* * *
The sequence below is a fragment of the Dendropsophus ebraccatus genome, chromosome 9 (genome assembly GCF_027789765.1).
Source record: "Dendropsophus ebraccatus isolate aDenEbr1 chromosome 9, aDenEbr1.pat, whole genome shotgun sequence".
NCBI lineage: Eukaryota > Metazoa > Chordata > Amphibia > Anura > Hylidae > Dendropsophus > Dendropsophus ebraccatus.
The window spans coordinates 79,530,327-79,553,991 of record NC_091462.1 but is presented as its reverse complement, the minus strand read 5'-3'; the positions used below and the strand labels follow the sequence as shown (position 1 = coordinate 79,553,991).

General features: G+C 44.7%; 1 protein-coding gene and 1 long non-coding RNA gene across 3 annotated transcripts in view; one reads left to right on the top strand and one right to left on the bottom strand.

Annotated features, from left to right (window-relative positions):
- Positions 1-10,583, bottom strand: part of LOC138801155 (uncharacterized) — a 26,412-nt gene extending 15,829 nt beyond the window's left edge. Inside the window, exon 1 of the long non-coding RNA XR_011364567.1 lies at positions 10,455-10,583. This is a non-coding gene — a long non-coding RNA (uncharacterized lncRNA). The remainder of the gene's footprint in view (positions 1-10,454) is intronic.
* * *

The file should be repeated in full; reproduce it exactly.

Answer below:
The sequence below is a fragment of the Dendropsophus ebraccatus genome, chromosome 9 (genome assembly GCF_027789765.1).
Source record: "Dendropsophus ebraccatus isolate aDenEbr1 chromosome 9, aDenEbr1.pat, whole genome shotgun sequence".
NCBI lineage: Eukaryota > Metazoa > Chordata > Amphibia > Anura > Hylidae > Dendropsophus > Dendropsophus ebraccatus.
The window spans coordinates 79,530,327-79,553,991 of record NC_091462.1 but is presented as its reverse complement, the minus strand read 5'-3'; the positions used below and the strand labels follow the sequence as shown (position 1 = coordinate 79,553,991).

General features: G+C 44.7%; 1 protein-coding gene and 1 long non-coding RNA gene across 3 annotated transcripts in view; one reads left to right on the top strand and one right to left on the bottom strand.

Annotated features, from left to right (window-relative positions):
- Positions 1-10,583, bottom strand: part of LOC138801155 (uncharacterized) — a 26,412-nt gene extending 15,829 nt beyond the window's left edge. Inside the window, exon 1 of the long non-coding RNA XR_011364567.1 lies at positions 10,455-10,583. This is a non-coding gene — a long non-coding RNA (uncharacterized lncRNA). The remainder of the gene's footprint in view (positions 1-10,454) is intronic.